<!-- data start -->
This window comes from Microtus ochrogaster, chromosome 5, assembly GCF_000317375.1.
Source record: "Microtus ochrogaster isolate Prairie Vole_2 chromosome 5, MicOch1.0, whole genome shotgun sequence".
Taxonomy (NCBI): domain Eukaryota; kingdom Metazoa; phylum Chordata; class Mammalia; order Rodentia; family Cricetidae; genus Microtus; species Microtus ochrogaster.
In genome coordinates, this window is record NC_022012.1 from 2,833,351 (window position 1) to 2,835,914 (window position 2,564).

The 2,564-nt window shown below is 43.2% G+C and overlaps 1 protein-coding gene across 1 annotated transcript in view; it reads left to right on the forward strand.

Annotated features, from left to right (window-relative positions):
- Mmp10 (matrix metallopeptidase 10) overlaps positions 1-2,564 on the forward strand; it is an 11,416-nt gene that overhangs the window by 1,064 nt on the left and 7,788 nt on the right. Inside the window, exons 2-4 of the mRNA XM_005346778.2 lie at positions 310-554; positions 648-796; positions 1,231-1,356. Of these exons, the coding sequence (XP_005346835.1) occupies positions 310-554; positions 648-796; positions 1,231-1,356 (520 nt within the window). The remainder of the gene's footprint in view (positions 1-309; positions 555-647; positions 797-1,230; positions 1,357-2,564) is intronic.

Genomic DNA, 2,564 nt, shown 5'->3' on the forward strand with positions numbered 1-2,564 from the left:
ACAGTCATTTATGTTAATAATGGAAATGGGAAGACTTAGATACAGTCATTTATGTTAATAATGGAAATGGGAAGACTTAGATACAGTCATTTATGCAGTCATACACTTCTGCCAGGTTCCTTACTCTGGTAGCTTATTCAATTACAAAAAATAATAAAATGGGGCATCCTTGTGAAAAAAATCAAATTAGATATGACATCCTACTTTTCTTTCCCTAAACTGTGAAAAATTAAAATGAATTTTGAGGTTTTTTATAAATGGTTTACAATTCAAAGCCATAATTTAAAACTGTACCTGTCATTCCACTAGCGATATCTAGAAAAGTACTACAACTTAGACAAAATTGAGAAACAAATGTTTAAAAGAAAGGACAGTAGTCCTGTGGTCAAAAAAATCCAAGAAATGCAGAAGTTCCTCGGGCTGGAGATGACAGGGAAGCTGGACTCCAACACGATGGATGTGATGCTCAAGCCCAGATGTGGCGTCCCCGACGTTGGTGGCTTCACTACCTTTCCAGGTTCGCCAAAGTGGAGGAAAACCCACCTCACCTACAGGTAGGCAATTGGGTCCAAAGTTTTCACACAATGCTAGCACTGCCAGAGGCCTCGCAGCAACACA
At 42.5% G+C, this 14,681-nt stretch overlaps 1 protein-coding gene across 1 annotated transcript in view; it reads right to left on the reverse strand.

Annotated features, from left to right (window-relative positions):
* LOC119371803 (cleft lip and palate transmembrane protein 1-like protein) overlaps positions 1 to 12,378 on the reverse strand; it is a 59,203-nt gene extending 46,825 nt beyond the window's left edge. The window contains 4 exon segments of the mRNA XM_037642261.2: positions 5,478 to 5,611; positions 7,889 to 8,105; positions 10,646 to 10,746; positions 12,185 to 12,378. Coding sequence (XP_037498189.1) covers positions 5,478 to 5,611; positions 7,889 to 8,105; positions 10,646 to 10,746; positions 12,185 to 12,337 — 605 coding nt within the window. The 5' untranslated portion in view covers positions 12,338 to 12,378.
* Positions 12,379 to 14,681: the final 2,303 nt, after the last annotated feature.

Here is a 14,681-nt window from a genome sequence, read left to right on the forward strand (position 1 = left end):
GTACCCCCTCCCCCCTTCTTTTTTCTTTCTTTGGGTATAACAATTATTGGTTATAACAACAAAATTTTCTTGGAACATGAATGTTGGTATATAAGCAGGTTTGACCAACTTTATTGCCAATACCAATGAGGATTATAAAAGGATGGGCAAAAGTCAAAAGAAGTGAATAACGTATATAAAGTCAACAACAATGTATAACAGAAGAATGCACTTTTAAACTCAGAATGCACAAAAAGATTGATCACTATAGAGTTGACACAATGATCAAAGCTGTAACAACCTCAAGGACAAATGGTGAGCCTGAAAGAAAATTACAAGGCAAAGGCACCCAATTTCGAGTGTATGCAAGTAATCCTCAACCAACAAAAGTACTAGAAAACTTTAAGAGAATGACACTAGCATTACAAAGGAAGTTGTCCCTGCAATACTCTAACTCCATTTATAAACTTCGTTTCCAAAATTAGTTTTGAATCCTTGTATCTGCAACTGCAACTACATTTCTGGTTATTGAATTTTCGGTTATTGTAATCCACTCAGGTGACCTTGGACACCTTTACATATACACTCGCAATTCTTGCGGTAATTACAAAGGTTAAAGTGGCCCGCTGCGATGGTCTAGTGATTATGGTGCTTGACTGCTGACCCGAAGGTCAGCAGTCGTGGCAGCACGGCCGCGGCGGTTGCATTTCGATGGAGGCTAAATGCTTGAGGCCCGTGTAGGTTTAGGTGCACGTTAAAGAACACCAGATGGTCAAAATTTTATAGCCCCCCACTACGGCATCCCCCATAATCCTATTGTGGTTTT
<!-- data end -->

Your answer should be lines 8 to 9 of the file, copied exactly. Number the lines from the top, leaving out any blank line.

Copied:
Genomic DNA, 2,564 nt, shown 5'->3' on the forward strand with positions numbered 1-2,564 from the left:
ACAGTCATTTATGTTAATAATGGAAATGGGAAGACTTAGATACAGTCATTTATGTTAATAATGGAAATGGGAAGACTTAGATACAGTCATTTATGCAGTCATACACTTCTGCCAGGTTCCTTACTCTGGTAGCTTATTCAATTACAAAAAATAATAAAATGGGGCATCCTTGTGAAAAAAATCAAATTAGATATGACATCCTACTTTTCTTTCCCTAAACTGTGAAAAATTAAAATGAATTTTGAGGTTTTTTATAAATGGTTTACAATTCAAAGCCATAATTTAAAACTGTACCTGTCATTCCACTAGCGATATCTAGAAAAGTACTACAACTTAGACAAAATTGAGAAACAAATGTTTAAAAGAAAGGACAGTAGTCCTGTGGTCAAAAAAATCCAAGAAATGCAGAAGTTCCTCGGGCTGGAGATGACAGGGAAGCTGGACTCCAACACGATGGATGTGATGCTCAAGCCCAGATGTGGCGTCCCCGACGTTGGTGGCTTCACTACCTTTCCAGGTTCGCCAAAGTGGAGGAAAACCCACCTCACCTACAGGTAGGCAATTGGGTCCAAAGTTTTCACACAATGCTAGCACTGCCAGAGGCCTCGCAGCAACACA